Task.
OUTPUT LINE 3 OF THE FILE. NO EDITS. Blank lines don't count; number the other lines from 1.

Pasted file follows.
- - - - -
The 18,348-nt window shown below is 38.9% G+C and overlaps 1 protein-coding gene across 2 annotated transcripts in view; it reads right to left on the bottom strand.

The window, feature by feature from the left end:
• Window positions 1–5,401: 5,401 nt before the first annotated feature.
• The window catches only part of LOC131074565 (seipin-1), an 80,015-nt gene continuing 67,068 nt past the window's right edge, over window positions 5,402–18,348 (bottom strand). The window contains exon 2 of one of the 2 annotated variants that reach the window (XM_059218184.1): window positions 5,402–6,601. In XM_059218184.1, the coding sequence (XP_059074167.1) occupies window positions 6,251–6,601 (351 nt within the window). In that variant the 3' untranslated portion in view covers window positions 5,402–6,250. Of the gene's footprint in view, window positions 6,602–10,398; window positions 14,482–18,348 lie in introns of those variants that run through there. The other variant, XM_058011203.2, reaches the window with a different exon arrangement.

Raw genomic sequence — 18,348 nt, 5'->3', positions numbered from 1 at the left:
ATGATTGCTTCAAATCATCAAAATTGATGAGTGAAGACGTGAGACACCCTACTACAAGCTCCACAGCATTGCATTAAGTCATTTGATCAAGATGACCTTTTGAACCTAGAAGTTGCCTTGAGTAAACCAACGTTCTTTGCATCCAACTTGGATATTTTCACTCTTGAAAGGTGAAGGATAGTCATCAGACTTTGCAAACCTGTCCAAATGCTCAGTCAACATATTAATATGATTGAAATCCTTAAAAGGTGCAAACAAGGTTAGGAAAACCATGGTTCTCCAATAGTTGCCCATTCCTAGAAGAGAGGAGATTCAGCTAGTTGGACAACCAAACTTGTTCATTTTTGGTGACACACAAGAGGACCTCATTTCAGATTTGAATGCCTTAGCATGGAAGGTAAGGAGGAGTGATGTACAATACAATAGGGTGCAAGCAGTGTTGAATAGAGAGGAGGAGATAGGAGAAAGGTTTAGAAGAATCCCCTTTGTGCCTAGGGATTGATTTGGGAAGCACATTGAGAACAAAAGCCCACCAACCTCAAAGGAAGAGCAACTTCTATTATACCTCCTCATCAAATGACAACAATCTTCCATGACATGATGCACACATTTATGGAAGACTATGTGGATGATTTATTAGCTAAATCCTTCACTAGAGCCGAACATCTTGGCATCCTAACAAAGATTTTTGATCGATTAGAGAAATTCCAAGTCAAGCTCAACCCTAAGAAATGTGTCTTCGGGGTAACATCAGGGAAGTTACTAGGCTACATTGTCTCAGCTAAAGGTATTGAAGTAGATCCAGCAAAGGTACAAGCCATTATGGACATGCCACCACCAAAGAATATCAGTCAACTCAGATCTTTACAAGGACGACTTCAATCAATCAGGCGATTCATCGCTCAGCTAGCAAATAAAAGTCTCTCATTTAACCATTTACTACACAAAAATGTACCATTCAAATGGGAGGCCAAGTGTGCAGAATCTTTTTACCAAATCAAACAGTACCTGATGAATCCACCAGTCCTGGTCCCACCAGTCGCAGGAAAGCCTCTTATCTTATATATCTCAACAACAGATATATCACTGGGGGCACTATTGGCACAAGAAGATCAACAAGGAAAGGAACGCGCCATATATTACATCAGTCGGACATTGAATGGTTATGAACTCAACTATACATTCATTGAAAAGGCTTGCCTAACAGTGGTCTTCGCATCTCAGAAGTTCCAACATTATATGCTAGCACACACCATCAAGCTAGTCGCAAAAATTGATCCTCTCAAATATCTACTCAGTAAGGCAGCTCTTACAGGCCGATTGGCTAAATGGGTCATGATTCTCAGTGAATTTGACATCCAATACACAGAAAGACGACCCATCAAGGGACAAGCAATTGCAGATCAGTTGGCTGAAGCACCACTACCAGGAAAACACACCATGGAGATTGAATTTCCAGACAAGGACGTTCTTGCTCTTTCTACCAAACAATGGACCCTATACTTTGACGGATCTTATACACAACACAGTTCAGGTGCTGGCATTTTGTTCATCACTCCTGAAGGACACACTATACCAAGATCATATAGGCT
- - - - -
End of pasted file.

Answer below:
• Window positions 1–5,401: 5,401 nt before the first annotated feature.